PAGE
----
Creating spaces that connect young and old - The best of both worlds

Executive summary

When a new student started at the Jenks West Elementary pre-kindergarten class, she didn’t want to have anything to do with the older adults who lived at the co-located Grace Living Center skilled nursing facility. “She would really scowl,” said Tricia Travers, pre-kindergarten teacher. “It all seemed unfamiliar to her.” But her teachers talked a lot about the “Grands,” and she was never forced to participate. She watched the other students, and Travers or Katy Wilson, kindergarten teacher, or Adele Burnett, school liaison with Grace Living Center, would accompany her to observe the intergenerational activities. Their gentle yet respectful encouragement paid off and “Suddenly one day she just flipped the switch,” said Travers. “And now she ALWAYS wants to goto intergenerational activities!

I’ll never forget the change in her.” It’s not an unusual story at shared site programs across the nation, where children and older adults become a part of each other’s daily lives, and hearts and minds are opened. Intergenerational shared sites pair younger generations with older adults in the same physical location, with periodic activities or programs that
bring them together.

The Grace Living Center and Jenks West Elementary shared site is one of 110 shared sites identified in the 2018 report “All In Together: Creating Spaces Where Young and Old Thrive” by Generations United and The Eisner Foundation. The report which includes the results of a survey conducted with The Ohio State University established a new national baseline of shared sites. The majority of reported shared sites involved children under the age of 5 in childcare or pre-school programs, paired with programs serving older adults in a variety of settings including adult day services, skilled nursing and older adult housing.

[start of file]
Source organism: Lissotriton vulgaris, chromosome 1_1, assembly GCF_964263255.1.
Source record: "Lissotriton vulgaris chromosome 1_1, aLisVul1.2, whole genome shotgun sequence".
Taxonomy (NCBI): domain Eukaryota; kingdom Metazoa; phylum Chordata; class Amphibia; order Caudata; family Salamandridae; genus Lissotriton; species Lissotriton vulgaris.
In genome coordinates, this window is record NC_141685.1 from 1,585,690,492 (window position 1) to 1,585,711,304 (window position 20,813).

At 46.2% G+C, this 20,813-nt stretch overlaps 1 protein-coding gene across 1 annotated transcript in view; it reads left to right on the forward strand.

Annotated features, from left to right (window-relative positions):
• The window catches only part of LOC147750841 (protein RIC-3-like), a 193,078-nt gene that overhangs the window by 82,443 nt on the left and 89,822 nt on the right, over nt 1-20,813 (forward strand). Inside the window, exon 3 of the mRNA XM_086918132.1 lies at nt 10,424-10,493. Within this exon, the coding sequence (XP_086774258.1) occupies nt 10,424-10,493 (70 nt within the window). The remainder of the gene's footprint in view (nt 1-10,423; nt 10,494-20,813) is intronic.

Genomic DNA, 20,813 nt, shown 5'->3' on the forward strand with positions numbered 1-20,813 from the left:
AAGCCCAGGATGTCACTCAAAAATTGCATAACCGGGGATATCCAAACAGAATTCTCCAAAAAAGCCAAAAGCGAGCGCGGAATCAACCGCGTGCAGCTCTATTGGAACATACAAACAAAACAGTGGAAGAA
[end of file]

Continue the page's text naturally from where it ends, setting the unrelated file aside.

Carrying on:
“All In Together” also includes the results of a Harris Poll, commissioned by Generations United and The Eisner Foundation and conducted online between Feb. 27-March 1, 2018 that examines public knowledge and views of shared sites and revealed the vast majority of Americans believe intergenerational interactions can address loneliness and isolation and that older adults and children and youth can provide significant support to address each other’s needs. However, only about one quarter of Americans are aware of intergenerational shared sites in their communities.

Intergenerational shared sites make common sense, in terms of reducing social isolation, creating livable communities and positively impacting participants’ lives. People of all ages have built-in opportunities to create meaningful relationships, find motivation, improve skills, and feel the joy of connection. In addition, shared sites create cost-efficiencies of
sharing space, resources, personnel, rent and more.

Shared sites have been documented and studied for decades, yet, they still have not proliferated across the United States. Why aren’t there more of them?

Why aren’t shared sites in every community?

The report was launched at Generations United recent conference in Portland, Oregon, and can be downloaded below: